Last month Cycling iQ analyzed Flight Centre Limited, the Australian-based global travel agency that, in 2008, diversified into selling bicycles domestically. Super Retail, another publicly-listed Australian enterprise best known for its ‘Super Cheap Auto’ automotive accessories division, followed suit the same year – and quickly got a reality check about the bicycle business.
Whereas Flight Centre Limited’s (FLT) market entry began modestly with three existing bicycle retail outlets and a methodical roll-out of its ’99 Bikes’ retail network, Super Retail quickly established a large retail footprint with the purchase of the Goldcross Cycles retail chain. A Melbourne institution, Goldcross Cycles had been operating for thirty years as an independent bicycle dealer (IBD) with a group of 11 stores in operation when the Super Retail deal was announced.
The Super Retail purchase of Goldcross Cycles, at a cost of AUD15m, included AUD5m in assumed debt, and a performance-based payment of AUD3m for meeting FY2009 profit targets.
David Hall, founder and 100% stakeholder of Goldcross Cycles, was quoted in the press release (13 May 2008) as saying:
“I am very pleased to be moving forward in a partnership with the Super Cheap Auto Group. We have been discussing this opportunity over the past 18 months and I am confident that there is a good cultural fit between the two organisations. We share the same vision of a national chain of category killer bike stores offering the widest range in convenient locations.”
Borrowing from the strategy book of FLT, Super Retail also purchased a 50% stake (valued at AUD1.4m) in Australia Bicycles Pty Ltd, a bicycle wholesaler that supplied the Goldcross retail network. Australia Bicycle Pty Ltd (now trading as Oceania Bicycles Pty Ltd) was also 100% owned by David Hall at time of acquisition.
Its management team heavy with personnel from the supermarket, finance and FMCG sectors, Super Retail’s Managing Director Peter Birtles believed the company had the requisite ability to “grow a successful national network” of Goldcross Cycles stores.
From Super Retail’s website:
“The Goldcross vision is to inspire all Australians to get on a bike. We’d like to provide individuals and families with products, services and information to make cycling more accessible and in turn become a real part of a healthier lifestyle. We understand that cycling is a personal experience and will respect your cycling journey – regardless of what level you ride.
Longer term, Goldcross has a goal to grow up to 100 stores across Australia and New Zealand and become the largest and most exciting group of specialist bike stores in Australia.”
This view was challenged by Super Retail’s FY2008/09 report, the first full year in which Goldcross Cycles was included as a business unit. With sales of AUD19.1m and gross margins of 42.5% (2.1% higher than Super Retail’s ‘Super Cheap Auto’ business anchor), Goldcross Cycles still recorded a EBIT loss of AUD4m. This was primarily due to retail expansion (five new stores opened in Queensland and two – Victor Cycles and Rider’s MacGregor – were acquired) and below-forecast sales. Additionally, a goodwill impairment charge of AUD2m demonstrated that either Hall was a talented salesman, or insufficient due diligence was conducted by Super Retail before the acquisition.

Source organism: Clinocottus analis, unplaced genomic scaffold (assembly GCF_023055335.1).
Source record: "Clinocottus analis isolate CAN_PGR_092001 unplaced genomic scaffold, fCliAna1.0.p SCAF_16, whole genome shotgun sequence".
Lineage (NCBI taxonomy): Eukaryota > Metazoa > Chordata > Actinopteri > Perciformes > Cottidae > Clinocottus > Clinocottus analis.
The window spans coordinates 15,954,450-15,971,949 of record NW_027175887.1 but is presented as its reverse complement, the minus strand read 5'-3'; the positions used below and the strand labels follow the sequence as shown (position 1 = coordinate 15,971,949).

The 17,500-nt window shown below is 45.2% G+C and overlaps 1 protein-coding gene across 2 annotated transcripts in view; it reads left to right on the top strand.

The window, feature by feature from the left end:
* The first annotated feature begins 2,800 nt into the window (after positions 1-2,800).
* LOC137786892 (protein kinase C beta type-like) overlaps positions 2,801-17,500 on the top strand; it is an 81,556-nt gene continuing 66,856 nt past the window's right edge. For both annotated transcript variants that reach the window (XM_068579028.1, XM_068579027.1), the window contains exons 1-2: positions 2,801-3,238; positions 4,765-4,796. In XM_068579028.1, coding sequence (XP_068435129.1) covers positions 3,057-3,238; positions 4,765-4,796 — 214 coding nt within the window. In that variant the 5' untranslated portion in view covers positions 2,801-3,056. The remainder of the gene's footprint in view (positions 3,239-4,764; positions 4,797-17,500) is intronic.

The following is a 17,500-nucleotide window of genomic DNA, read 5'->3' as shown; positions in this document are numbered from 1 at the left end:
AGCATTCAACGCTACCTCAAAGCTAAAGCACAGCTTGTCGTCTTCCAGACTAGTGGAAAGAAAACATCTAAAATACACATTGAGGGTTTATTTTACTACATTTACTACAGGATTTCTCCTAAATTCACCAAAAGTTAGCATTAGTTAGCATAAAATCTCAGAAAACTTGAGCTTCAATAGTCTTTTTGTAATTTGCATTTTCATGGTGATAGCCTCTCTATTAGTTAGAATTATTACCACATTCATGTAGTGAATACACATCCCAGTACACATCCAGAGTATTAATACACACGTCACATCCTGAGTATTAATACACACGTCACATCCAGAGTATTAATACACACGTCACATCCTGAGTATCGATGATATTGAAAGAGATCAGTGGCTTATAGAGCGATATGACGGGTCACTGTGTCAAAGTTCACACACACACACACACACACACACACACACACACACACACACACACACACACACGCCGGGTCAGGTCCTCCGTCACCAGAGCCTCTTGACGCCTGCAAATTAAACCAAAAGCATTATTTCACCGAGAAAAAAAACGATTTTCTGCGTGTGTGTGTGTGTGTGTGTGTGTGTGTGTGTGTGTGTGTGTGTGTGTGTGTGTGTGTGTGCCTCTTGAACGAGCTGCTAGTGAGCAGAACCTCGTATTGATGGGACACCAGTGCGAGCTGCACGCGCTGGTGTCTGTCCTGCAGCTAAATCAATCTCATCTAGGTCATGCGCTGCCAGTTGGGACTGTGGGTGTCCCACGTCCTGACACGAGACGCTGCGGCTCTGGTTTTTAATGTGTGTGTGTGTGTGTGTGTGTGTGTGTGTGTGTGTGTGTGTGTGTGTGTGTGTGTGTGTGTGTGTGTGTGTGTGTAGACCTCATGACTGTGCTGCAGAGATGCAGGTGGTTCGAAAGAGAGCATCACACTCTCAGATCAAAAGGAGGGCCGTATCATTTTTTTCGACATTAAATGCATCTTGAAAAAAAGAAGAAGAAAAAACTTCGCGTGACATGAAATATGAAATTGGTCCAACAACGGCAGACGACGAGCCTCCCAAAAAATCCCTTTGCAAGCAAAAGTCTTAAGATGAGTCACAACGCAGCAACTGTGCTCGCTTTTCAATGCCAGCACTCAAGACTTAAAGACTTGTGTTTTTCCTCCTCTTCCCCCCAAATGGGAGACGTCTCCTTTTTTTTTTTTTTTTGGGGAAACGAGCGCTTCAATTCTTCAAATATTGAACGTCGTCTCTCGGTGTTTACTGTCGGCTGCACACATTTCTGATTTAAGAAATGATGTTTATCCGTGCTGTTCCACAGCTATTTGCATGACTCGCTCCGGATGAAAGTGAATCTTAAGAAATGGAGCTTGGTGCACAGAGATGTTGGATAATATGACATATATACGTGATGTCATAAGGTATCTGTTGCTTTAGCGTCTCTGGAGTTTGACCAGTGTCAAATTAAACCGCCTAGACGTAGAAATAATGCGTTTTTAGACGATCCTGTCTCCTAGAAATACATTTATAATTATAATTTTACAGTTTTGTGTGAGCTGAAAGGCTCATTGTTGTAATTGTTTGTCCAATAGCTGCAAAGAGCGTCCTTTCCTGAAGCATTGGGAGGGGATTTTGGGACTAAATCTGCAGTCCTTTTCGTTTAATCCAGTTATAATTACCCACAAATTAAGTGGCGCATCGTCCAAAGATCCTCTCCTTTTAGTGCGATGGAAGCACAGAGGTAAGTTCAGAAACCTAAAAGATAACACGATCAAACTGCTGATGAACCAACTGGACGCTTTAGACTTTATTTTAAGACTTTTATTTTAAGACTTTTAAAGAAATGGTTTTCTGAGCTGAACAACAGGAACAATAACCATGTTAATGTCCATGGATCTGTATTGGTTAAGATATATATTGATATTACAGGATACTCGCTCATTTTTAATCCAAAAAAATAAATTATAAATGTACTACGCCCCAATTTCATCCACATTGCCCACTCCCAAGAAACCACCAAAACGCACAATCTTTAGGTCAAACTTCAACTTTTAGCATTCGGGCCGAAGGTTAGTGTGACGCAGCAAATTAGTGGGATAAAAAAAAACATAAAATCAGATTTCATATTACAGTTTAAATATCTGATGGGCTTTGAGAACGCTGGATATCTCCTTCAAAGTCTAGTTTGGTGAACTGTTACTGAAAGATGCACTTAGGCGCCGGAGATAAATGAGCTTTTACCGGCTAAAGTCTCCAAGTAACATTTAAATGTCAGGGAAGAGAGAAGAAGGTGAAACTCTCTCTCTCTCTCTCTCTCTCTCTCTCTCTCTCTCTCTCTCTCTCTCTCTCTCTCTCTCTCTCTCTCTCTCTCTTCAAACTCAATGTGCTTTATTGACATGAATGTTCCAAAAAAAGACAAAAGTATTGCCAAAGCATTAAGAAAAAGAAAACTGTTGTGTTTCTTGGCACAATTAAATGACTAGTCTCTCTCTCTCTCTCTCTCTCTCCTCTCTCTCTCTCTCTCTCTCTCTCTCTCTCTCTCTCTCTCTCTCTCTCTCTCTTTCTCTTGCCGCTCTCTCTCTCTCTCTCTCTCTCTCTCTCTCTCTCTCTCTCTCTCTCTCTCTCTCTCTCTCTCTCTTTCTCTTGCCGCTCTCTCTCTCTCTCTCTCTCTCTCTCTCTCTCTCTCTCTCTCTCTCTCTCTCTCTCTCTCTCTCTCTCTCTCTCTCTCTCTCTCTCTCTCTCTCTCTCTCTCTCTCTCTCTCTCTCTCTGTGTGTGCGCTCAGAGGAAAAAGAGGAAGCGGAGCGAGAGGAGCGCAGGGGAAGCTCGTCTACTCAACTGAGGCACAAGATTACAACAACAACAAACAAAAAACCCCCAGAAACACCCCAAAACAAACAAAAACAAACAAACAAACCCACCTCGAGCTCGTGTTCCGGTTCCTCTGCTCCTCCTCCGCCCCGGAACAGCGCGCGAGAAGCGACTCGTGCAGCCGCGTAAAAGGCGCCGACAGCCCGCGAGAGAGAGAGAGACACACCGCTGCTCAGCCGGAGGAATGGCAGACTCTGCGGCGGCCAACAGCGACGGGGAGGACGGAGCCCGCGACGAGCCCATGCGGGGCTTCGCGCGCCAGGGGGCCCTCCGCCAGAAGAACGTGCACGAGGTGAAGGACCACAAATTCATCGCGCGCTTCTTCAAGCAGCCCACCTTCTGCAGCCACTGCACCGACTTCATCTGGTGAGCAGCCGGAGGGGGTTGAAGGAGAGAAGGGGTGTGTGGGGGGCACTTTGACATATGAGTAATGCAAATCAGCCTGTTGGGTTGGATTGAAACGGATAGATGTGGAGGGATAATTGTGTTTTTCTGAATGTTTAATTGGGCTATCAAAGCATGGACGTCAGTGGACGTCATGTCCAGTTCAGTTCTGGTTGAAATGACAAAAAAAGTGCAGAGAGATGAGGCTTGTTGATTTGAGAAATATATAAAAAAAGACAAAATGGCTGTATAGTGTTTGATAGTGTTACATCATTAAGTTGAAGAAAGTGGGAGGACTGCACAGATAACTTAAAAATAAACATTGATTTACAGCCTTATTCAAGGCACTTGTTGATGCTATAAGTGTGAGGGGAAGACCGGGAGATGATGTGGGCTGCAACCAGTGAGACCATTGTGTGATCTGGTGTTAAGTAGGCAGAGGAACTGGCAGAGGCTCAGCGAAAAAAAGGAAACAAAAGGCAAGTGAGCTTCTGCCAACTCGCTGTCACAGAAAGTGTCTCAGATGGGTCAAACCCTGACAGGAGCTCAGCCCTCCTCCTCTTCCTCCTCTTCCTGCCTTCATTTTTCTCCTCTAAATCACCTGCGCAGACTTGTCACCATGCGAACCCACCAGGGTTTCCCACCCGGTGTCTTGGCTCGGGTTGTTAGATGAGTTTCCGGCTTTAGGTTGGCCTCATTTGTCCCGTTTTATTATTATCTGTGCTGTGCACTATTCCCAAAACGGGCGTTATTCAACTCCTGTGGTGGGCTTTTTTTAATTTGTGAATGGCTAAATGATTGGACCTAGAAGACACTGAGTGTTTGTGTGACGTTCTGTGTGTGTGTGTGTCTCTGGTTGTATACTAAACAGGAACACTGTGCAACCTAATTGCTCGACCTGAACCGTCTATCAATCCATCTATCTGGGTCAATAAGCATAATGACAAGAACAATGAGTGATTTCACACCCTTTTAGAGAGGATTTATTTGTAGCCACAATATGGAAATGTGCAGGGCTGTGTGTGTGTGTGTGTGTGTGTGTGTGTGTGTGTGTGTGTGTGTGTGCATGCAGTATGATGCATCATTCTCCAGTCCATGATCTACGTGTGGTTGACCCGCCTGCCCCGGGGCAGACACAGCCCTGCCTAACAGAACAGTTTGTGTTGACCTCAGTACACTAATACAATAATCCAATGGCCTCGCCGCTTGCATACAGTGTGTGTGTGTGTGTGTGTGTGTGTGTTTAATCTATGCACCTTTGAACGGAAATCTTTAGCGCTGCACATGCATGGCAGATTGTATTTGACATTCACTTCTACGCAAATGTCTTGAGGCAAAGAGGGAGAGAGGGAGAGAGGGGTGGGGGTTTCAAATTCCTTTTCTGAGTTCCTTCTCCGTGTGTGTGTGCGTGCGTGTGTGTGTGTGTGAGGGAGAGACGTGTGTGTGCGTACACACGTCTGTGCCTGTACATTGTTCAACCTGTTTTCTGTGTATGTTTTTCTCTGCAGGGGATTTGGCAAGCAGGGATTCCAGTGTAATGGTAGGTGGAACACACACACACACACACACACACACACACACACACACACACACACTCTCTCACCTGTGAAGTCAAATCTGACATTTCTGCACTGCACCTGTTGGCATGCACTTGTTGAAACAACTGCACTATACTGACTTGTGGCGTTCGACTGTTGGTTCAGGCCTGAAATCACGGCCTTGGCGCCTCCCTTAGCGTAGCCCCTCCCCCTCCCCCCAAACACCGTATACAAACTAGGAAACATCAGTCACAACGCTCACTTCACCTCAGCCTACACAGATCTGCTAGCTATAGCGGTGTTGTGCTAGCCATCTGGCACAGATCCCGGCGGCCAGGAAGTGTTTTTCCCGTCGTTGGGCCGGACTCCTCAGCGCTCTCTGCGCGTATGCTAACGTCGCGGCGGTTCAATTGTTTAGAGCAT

Not surprisingly, management announced a revised business development plan and Goldcross Cycles was rolled into the new ‘Auto and Bike Retailing Division’ of Super Retail. This on-paper consolidation served two purposes; it highlighted an expectation that operational guidance and procedures from Super Cheap Auto would be applied to Goldcross Cycles, and it made shareholder (and competitor) scrutiny of the group’s bicycle division more difficult.
No additional stores were opened during FY2009/10, as Super Retail further evaluated and defined a sustainable retail strategy. The outcome of this review was a decision to focus on smaller retail outlets (between 400m2 and 600m2) and less inventory. This would involve moving eight existing Goldcross stores to more suitable sites as they became available, but ideally over a two-year period.
Recognising that annual price discounting was systemic in the bicycle industry, Super Retail moved to preserve gross margin by introducing own-brand bicycles, under the ‘Nitro’ and ‘Flight’ labels. The ‘Flight’ brand, in particular, would provide top-down category solutions in road and mountain bikes.
Unfortunately, the following 12 months did not deliver the turnaround expected. Though grouped together as a cash-generating unit, the respective Auto and Cycle divisions experienced dramatically different results. Super Cheap Auto recorded “very pleasing” year-on-year earnings in FY2010/11 and was recognized as the ‘Oracle Retail World Australian Retailer of the Year’ in June 2011, while Goldcross continued to languish. Contributing just 2% (AUD21-22m) to Super Retail’s FY2010/11 sales of AUD1.092b (suggesting flat growth), the cycle business clearly remained a puzzle. Although gross margins had picked up several percentage points, online retailing was now filed under ‘T’ in ‘SWOT Analysis’.
Goodwill write-downs and substantial tempering of expectations aside, perhaps most embarrassing for Super Retail is the inclusion of the Merida bicycle brand within Goldcross’ portfolio of product. Merida bicycles are imported by Advance Traders, the bicycle wholesaler operated by Pedal Group Ltd, which is 50% owned by Flight Centre Limited.
It’s interesting to see the Put Option provision within Super Retail’s FY2010/11 Financial Statement Notes, relating to the option to purchase the remaining 50% stake of Oceania Bicycles during the next seven years. If this happens, you can bet Super Retail’s bean-counters will be valuing every last business component down to the nibbled pens on Oceania’s sales desks.